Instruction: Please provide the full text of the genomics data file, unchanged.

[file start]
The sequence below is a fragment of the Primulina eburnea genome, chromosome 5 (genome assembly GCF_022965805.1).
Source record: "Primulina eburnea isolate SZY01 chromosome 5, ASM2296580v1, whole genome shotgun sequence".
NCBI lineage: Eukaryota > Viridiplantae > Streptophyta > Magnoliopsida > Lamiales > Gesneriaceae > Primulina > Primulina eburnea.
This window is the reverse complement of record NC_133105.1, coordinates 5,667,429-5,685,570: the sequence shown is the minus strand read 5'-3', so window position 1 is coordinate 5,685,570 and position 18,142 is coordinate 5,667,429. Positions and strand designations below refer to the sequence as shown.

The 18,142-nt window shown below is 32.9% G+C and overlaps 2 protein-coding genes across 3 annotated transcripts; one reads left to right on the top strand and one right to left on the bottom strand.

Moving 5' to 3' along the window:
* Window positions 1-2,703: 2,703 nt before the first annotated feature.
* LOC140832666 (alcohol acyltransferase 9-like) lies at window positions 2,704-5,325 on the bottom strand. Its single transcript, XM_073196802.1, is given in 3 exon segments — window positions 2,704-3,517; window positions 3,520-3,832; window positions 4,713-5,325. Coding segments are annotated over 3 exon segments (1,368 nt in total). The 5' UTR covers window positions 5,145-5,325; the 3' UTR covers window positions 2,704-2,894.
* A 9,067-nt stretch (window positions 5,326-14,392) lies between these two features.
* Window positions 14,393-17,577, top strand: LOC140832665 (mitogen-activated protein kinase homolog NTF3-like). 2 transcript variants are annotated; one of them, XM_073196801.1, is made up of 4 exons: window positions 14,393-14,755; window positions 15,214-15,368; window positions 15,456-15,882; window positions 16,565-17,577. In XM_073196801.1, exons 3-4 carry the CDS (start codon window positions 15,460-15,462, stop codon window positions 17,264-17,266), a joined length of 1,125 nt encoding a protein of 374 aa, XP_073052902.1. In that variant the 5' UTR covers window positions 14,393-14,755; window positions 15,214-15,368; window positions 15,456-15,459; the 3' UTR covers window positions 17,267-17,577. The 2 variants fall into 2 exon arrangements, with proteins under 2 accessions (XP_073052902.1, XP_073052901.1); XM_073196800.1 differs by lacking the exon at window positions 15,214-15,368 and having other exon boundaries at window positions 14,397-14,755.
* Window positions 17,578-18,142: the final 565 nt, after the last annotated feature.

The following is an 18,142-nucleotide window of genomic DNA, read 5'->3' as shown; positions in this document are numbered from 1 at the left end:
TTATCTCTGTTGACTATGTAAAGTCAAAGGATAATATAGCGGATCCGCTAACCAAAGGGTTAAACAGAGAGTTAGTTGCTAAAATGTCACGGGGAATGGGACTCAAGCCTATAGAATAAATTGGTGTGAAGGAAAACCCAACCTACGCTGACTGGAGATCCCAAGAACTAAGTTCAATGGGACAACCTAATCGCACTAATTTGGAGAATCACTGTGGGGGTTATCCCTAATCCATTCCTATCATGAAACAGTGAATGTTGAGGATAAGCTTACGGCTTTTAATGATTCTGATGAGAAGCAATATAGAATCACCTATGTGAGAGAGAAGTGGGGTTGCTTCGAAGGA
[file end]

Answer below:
The sequence below is a fragment of the Primulina eburnea genome, chromosome 5 (genome assembly GCF_022965805.1).
Source record: "Primulina eburnea isolate SZY01 chromosome 5, ASM2296580v1, whole genome shotgun sequence".
NCBI lineage: Eukaryota > Viridiplantae > Streptophyta > Magnoliopsida > Lamiales > Gesneriaceae > Primulina > Primulina eburnea.
This window is the reverse complement of record NC_133105.1, coordinates 5,667,429-5,685,570: the sequence shown is the minus strand read 5'-3', so window position 1 is coordinate 5,685,570 and position 18,142 is coordinate 5,667,429. Positions and strand designations below refer to the sequence as shown.

The 18,142-nt window shown below is 32.9% G+C and overlaps 2 protein-coding genes across 3 annotated transcripts; one reads left to right on the top strand and one right to left on the bottom strand.

Moving 5' to 3' along the window:
* Window positions 1-2,703: 2,703 nt before the first annotated feature.
* LOC140832666 (alcohol acyltransferase 9-like) lies at window positions 2,704-5,325 on the bottom strand. Its single transcript, XM_073196802.1, is given in 3 exon segments — window positions 2,704-3,517; window positions 3,520-3,832; window positions 4,713-5,325. Coding segments are annotated over 3 exon segments (1,368 nt in total). The 5' UTR covers window positions 5,145-5,325; the 3' UTR covers window positions 2,704-2,894.
* A 9,067-nt stretch (window positions 5,326-14,392) lies between these two features.
* Window positions 14,393-17,577, top strand: LOC140832665 (mitogen-activated protein kinase homolog NTF3-like). 2 transcript variants are annotated; one of them, XM_073196801.1, is made up of 4 exons: window positions 14,393-14,755; window positions 15,214-15,368; window positions 15,456-15,882; window positions 16,565-17,577. In XM_073196801.1, exons 3-4 carry the CDS (start codon window positions 15,460-15,462, stop codon window positions 17,264-17,266), a joined length of 1,125 nt encoding a protein of 374 aa, XP_073052902.1. In that variant the 5' UTR covers window positions 14,393-14,755; window positions 15,214-15,368; window positions 15,456-15,459; the 3' UTR covers window positions 17,267-17,577. The 2 variants fall into 2 exon arrangements, with proteins under 2 accessions (XP_073052902.1, XP_073052901.1); XM_073196800.1 differs by lacking the exon at window positions 15,214-15,368 and having other exon boundaries at window positions 14,397-14,755.
* Window positions 17,578-18,142: the final 565 nt, after the last annotated feature.

The following is an 18,142-nucleotide window of genomic DNA, read 5'->3' as shown; positions in this document are numbered from 1 at the left end:
TTATCTCTGTTGACTATGTAAAGTCAAAGGATAATATAGCGGATCCGCTAACCAAAGGGTTAAACAGAGAGTTAGTTGCTAAAATGTCACGGGGAATGGGACTCAAGCCTATAGAATAAATTGGTGTGAAGGAAAACCCAACCTACGCTGACTGGAGATCCCAAGAACTAAGTTCAATGGGACAACCTAATCGCACTAATTTGGAGAATCACTGTGGGGGTTATCCCTAATCCATTCCTATCATGAAACAGTGAATGTTGAGGATAAGCTTACGGCTTTTAATGATTCTGATGAGAAGCAATATAGAATCACCTATGTGAGAGAGAAGTGGGGTTGCTTCGAAGGA